|Publication number||US4195259 A|
|Application number||US 05/893,118|
|Publication date||Mar 25, 1980|
|Filing date||Apr 4, 1978|
|Priority date||Apr 4, 1978|
|Publication number||05893118, 893118, US 4195259 A, US 4195259A, US-A-4195259, US4195259 A, US4195259A|
|Inventors||Lee R. Reid, Charles R. Ratliff|
|Original Assignee||Texas Instruments Incorporated|
|Export Citation||BiBTeX, EndNote, RefMan|
|Patent Citations (3), Non-Patent Citations (1), Referenced by (83), Classifications (13)|
|External Links: USPTO, USPTO Assignment, Espacenet|
This invention relates to a multiprobe test system and more specifically to a multiprobe test system utilizing a z-axis detector assembly having a plurality of data-detector probes for sensing surface contact in the z-axis, detecting surface edges, enabling the monitoring of planarization, and controlling overtravel into the surface of a semiconductor slice.
In the formation of electronic circuits, integrated circuits may be fabricated from thin semiconductor slices having a multiplicity of matrices or microcircuits thereon. The general practice is for each slice to contain a multiple of identical repeating matrices of the same type of microcircuits. The individual unit or circuit is sometimes referred to as an integrated circuit chip or an individual bar.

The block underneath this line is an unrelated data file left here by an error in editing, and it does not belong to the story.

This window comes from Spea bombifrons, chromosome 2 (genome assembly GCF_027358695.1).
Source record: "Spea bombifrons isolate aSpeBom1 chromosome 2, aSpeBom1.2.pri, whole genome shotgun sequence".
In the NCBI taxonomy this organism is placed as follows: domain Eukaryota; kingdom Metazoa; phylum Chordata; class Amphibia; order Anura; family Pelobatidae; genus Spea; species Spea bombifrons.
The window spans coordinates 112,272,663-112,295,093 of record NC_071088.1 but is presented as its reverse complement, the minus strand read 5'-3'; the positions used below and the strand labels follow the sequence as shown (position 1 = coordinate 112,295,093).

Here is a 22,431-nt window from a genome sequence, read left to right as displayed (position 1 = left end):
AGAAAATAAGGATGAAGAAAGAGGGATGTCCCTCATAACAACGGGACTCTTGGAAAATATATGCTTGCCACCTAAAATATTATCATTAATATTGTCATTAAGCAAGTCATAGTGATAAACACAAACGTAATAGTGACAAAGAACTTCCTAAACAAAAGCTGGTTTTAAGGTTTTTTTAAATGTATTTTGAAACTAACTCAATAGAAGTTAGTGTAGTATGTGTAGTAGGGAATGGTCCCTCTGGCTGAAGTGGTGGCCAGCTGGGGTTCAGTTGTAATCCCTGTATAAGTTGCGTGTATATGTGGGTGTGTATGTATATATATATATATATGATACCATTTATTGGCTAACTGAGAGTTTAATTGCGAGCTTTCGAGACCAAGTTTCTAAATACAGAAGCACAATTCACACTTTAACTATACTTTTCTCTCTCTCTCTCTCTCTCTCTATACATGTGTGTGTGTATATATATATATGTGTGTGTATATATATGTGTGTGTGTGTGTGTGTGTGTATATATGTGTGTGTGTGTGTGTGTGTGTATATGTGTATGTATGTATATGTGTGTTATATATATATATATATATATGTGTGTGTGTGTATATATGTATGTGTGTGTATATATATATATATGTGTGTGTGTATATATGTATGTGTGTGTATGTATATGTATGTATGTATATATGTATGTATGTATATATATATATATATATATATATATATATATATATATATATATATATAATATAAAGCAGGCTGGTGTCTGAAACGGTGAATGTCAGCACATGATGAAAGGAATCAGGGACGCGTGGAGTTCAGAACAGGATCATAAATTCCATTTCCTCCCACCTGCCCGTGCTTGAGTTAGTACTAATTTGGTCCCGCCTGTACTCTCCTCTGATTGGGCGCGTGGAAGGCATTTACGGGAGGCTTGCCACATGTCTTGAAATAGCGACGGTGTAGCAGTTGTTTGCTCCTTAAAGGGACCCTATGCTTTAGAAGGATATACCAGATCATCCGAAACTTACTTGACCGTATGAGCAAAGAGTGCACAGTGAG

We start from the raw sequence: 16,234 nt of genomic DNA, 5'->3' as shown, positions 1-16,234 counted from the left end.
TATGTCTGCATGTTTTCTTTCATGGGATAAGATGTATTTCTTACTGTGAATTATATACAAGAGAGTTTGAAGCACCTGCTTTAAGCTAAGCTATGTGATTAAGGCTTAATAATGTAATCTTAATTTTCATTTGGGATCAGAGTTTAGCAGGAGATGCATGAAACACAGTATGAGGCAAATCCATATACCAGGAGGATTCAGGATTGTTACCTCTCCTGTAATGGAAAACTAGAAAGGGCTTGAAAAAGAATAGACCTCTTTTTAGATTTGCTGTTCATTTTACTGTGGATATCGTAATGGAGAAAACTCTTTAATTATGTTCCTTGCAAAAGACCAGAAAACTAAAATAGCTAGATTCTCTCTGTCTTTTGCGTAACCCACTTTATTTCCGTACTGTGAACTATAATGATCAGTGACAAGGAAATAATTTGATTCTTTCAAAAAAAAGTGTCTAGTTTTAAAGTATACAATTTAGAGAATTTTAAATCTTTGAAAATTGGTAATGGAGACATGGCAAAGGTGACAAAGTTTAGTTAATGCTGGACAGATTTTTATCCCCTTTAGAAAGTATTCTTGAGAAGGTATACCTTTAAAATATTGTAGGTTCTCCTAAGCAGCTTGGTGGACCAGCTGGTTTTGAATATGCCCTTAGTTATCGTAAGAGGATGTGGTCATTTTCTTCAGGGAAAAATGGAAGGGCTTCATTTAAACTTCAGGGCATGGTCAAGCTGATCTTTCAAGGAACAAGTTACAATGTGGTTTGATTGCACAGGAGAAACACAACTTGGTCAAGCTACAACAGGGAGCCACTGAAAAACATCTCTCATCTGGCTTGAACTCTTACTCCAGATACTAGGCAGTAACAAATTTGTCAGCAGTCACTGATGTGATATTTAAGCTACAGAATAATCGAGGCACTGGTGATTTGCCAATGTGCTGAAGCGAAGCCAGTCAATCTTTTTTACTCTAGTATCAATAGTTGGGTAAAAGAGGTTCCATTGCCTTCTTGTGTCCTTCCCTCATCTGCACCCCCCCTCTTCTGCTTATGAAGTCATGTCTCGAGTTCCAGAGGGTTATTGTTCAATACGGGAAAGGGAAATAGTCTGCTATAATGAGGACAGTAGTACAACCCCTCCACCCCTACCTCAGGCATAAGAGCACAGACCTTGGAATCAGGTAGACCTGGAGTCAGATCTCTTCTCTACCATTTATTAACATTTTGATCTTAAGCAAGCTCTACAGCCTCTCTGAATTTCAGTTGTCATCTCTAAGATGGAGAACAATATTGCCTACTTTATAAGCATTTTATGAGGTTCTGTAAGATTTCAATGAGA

Before distribution the present practice is to test each of the circuits of each integrated chip on a slice or wafer prior to separating the slice into the desired integrated circuit components or combinations thereof.
Since each microcircuit or integrated circuit of each wafer is normally positioned in a predetermined precise relation with respect to adjacent circuit units, it is possible to test the circuitry if the probe can be accurately located on each preselected point that corresponds to the circuit to be tested. It is possible, for example, to test several different circuits at the same time on any one integrated circuit.
In the test procedure, there are several obstacles to overcome in order to have reliable testing without damaging the slice. One of the difficulties experienced in the use of testing probes which include a supporting body having a needle connected thereto, is that the point of the probe tip may form a scratch on the surface of the semiconductor wafer as it is contacted by the point. This is caused by the lack of an effective z-axis control. The z-axis is the direction established by the vertical movement of the chuck or moveable support of the semiconductor slice with respect to the probe tips. Among other things, the z-axis control is needed to compensate for surface warpage of slices which may be as much as 5 mils across the surface of a large slice, determining the point of contact with the wafer, and in determining when the probe tips are off the slice i.e. edge detection.